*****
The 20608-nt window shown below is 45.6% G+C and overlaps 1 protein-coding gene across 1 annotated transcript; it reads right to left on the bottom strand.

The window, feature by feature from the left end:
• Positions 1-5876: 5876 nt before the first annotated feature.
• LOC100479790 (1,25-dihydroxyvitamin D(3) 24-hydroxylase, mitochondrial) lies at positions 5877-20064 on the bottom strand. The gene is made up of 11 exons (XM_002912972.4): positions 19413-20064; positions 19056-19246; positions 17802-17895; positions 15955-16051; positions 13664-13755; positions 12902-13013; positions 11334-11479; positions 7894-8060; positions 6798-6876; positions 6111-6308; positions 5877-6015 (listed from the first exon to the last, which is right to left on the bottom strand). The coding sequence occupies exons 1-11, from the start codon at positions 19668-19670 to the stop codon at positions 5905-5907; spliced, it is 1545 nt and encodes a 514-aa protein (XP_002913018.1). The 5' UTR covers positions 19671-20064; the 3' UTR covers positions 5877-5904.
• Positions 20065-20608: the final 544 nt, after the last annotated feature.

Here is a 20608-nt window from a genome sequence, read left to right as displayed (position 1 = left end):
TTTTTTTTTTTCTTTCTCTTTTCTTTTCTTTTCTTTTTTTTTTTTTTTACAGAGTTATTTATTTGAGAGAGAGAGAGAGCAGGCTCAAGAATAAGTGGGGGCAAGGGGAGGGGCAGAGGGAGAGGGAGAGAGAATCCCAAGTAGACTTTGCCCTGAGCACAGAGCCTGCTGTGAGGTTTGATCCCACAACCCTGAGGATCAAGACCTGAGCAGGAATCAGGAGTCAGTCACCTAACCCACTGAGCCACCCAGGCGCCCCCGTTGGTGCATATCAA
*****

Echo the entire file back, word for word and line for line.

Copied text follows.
The 20608-nt window shown below is 45.6% G+C and overlaps 1 protein-coding gene across 1 annotated transcript; it reads right to left on the bottom strand.

The window, feature by feature from the left end:
• Positions 1-5876: 5876 nt before the first annotated feature.
• LOC100479790 (1,25-dihydroxyvitamin D(3) 24-hydroxylase, mitochondrial) lies at positions 5877-20064 on the bottom strand. The gene is made up of 11 exons (XM_002912972.4): positions 19413-20064; positions 19056-19246; positions 17802-17895; positions 15955-16051; positions 13664-13755; positions 12902-13013; positions 11334-11479; positions 7894-8060; positions 6798-6876; positions 6111-6308; positions 5877-6015 (listed from the first exon to the last, which is right to left on the bottom strand). The coding sequence occupies exons 1-11, from the start codon at positions 19668-19670 to the stop codon at positions 5905-5907; spliced, it is 1545 nt and encodes a 514-aa protein (XP_002913018.1). The 5' UTR covers positions 19671-20064; the 3' UTR covers positions 5877-5904.
• Positions 20065-20608: the final 544 nt, after the last annotated feature.

Here is a 20608-nt window from a genome sequence, read left to right as displayed (position 1 = left end):
TTTTTTTTTTTCTTTCTCTTTTCTTTTCTTTTCTTTTTTTTTTTTTTTACAGAGTTATTTATTTGAGAGAGAGAGAGAGCAGGCTCAAGAATAAGTGGGGGCAAGGGGAGGGGCAGAGGGAGAGGGAGAGAGAATCCCAAGTAGACTTTGCCCTGAGCACAGAGCCTGCTGTGAGGTTTGATCCCACAACCCTGAGGATCAAGACCTGAGCAGGAATCAGGAGTCAGTCACCTAACCCACTGAGCCACCCAGGCGCCCCCGTTGGTGCATATCAA